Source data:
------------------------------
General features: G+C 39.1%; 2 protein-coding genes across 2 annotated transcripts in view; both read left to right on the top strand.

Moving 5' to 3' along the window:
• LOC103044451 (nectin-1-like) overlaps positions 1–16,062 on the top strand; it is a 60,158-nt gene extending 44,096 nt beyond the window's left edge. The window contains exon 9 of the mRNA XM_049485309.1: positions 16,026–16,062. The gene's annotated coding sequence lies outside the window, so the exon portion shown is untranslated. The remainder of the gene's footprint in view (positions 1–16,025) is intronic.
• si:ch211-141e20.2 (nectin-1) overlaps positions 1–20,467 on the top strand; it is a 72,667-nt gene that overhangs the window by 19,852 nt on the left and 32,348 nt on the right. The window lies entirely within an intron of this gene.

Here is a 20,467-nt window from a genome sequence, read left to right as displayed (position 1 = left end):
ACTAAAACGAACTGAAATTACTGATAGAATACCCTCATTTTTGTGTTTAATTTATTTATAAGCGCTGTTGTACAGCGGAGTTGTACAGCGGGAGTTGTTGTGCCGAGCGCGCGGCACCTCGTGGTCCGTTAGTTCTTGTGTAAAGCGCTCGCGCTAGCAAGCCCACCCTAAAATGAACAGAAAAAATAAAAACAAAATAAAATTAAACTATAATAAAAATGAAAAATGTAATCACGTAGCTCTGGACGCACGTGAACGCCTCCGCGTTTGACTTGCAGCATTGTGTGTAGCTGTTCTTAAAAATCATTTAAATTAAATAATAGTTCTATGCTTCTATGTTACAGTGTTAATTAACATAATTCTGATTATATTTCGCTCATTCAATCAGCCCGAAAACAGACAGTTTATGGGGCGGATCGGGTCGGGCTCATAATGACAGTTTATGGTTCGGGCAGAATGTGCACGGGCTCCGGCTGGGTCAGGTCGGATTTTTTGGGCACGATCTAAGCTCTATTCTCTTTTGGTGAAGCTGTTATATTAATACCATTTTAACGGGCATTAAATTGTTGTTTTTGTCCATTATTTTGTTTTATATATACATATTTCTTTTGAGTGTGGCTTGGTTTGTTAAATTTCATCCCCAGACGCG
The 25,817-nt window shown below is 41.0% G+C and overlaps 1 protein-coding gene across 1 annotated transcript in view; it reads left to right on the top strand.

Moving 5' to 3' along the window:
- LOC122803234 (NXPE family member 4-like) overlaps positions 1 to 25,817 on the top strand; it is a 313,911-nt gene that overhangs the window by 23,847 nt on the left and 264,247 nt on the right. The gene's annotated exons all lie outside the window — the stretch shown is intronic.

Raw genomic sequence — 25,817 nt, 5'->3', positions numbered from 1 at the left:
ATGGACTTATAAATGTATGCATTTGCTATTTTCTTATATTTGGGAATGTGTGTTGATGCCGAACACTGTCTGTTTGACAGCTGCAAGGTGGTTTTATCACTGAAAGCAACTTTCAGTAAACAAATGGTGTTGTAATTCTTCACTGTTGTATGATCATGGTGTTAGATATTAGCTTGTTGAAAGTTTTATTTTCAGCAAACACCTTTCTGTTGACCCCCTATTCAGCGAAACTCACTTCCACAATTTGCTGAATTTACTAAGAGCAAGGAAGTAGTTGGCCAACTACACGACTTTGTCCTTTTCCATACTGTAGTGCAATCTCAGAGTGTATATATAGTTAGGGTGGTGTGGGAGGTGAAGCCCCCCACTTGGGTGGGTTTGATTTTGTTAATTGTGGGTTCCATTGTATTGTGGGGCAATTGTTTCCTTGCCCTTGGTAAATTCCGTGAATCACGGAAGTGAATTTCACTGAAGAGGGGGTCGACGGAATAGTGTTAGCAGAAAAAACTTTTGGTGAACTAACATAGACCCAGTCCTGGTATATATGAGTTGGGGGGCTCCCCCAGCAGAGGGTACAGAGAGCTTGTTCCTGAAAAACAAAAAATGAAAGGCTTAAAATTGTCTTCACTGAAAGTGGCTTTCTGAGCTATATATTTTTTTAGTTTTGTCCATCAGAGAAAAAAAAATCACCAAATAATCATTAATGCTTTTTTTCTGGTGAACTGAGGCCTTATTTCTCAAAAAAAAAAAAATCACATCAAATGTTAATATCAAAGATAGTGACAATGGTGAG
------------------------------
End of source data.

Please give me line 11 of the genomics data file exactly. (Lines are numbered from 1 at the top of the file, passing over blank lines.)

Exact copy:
ATGGACTTATAAATGTATGCATTTGCTATTTTCTTATATTTGGGAATGTGTGTTGATGCCGAACACTGTCTGTTTGACAGCTGCAAGGTGGTTTTATCACTGAAAGCAACTTTCAGTAAACAAATGGTGTTGTAATTCTTCACTGTTGTATGATCATGGTGTTAGATATTAGCTTGTTGAAAGTTTTATTTTCAGCAAACACCTTTCTGTTGACCCCCTATTCAGCGAAACTCACTTCCACAATTTGCTGAATTTACTAAGAGCAAGGAAGTAGTTGGCCAACTACACGACTTTGTCCTTTTCCATACTGTAGTGCAATCTCAGAGTGTATATATAGTTAGGGTGGTGTGGGAGGTGAAGCCCCCCACTTGGGTGGGTTTGATTTTGTTAATTGTGGGTTCCATTGTATTGTGGGGCAATTGTTTCCTTGCCCTTGGTAAATTCCGTGAATCACGGAAGTGAATTTCACTGAAGAGGGGGTCGACGGAATAGTGTTAGCAGAAAAAACTTTTGGTGAACTAACATAGACCCAGTCCTGGTATATATGAGTTGGGGGGCTCCCCCAGCAGAGGGTACAGAGAGCTTGTTCCTGAAAAACAAAAAATGAAAGGCTTAAAATTGTCTTCACTGAAAGTGGCTTTCTGAGCTATATATTTTTTTAGTTTTGTCCATCAGAGAAAAAAAAATCACCAAATAATCATTAATGCTTTTTTTCTGGTGAACTGAGGCCTTATTTCTCAAAAAAAAAAAAATCACATCAAATGTTAATATCAAAGATAGTGACAATGGTGAG